So let us try to show that it is possible to derive the six endings of present tense by using the particple form monent- + the forms of the personal pronoun or the forms of esse, to be, in present tense.

moneo: monent+ego > mone.. ..o - I admonish

monemus: monent+nos > mone.. nos transformed to monemus - we admonish.

mones: monent+es > mon...es - you admonish (singular)

monestis: monent+estis > mon...estis - you admonish (plural).

monet: monent+is/est > mone.t - I consider that is/est was dropped as unnecessary - He/she/it admonishes.

monent: monent(es)+sunt > monent - Here as well sunt was dropped.

Please, dont take this as a historical outline of the evolutionary process. It is only a demonstration how these endings might have come into existence. But I think this model has some plausibility.

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  • Downvoted because the history of these Latin inflections is nothing like what you describe. I know this answer is intended to explain the general process of grammaticalization, but it could still mislead the innocent into thinking that these statements about Latin are true. It would be much better to exemplify using a real-world case. – TKR May 3 '14 at 19:23
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    @TKR would be good to give your view on this or to give other good examples of grammaticalization. – rogermue May 4 '14 at 8:28
  • A good example is the Romance future, which comes from the infinitive plus a form of the verb "have" (Latin habeo). E.g. Latin amare habeo lit. "I have to love" > French aimerai "I will love", amare habes > aimeras, and so on. – TKR May 5 '14 at 0:06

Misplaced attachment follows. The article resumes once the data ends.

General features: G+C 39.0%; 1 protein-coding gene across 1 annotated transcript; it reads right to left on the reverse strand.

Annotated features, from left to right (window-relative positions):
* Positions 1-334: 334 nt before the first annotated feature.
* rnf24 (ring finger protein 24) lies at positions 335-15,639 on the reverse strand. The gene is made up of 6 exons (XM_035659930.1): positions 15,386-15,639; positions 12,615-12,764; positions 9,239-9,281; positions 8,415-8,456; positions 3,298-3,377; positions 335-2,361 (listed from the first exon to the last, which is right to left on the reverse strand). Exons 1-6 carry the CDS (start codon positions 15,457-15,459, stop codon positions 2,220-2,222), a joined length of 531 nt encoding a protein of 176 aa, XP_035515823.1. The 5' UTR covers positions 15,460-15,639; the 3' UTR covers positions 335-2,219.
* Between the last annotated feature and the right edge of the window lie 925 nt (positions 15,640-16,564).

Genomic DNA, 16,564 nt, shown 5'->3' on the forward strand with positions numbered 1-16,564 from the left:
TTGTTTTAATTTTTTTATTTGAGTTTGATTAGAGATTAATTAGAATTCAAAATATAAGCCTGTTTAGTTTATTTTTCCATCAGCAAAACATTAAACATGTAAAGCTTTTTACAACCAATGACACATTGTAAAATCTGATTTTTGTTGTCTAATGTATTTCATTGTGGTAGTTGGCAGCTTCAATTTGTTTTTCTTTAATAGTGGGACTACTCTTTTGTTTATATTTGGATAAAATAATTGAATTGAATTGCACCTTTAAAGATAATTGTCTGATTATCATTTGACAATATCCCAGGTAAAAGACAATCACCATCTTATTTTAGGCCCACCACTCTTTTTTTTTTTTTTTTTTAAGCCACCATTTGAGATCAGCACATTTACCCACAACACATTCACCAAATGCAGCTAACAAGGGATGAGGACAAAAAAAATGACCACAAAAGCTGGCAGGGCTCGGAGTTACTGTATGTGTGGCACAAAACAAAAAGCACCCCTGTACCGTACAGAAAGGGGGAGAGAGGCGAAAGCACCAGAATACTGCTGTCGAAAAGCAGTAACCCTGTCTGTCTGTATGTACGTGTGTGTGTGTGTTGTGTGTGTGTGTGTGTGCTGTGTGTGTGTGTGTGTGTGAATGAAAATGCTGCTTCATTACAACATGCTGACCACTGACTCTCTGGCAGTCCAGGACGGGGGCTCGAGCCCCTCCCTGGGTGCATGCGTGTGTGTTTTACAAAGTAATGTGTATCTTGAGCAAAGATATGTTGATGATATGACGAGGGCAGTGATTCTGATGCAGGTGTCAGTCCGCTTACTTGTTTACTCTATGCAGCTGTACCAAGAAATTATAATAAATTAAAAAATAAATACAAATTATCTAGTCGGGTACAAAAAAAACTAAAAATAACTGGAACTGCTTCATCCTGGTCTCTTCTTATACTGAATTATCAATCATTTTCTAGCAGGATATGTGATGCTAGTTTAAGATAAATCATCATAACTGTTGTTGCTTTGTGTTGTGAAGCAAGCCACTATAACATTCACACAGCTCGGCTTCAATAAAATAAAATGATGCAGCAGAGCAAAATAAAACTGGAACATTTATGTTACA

• I also take issue with "to the right of". Language, to first approximation is spoken language, which doesn't have right and left in its structure. (To second approximation, language is spoken or gestural: the latter may have right and left in its grammar, but not the way you mean it). Written language is a Johnny-come-lately with some highly idiosyncratic characteristics. – Colin Fine May 6 '14 at 16:21
  • How would you describe the structures in "Gallia tota divisa est in partes tres" and its English translation " All of Gaul is divided in tres parts". The differences in structure remain when you write or read or speak it. – rogermue May 6 '14 at 16:35
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You are Chinese, but unfortunately I have no knowledge of Chinese. I'm wondering how in Chinese "many children" in "many children suffer from malnutrition" would be expressed. Theoretically the speakers at the dawn of language development had to say "child + many" or "many + child" . For me there is no difference whether the additional information "many" is placed before or after the noun. If placed after the noun the often used information "many" will be reduced to a short syllable in the course of time and melt with the noun and finally you get a plural marker. In linguistics a distinction is made between syntactic languages (many + child) and agglutinative languages (child+many, with "many" shortened and melted together with the noun). But basically both types work with the same elements. In one case the two words melt, and in the other case they do not.

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  • In Chinese, it's expressed as "many child nutrition bad" (literally). – David May 4 '14 at 10:59
  • @David Interesting, your anwer. – rogermue May 4 '14 at 11:04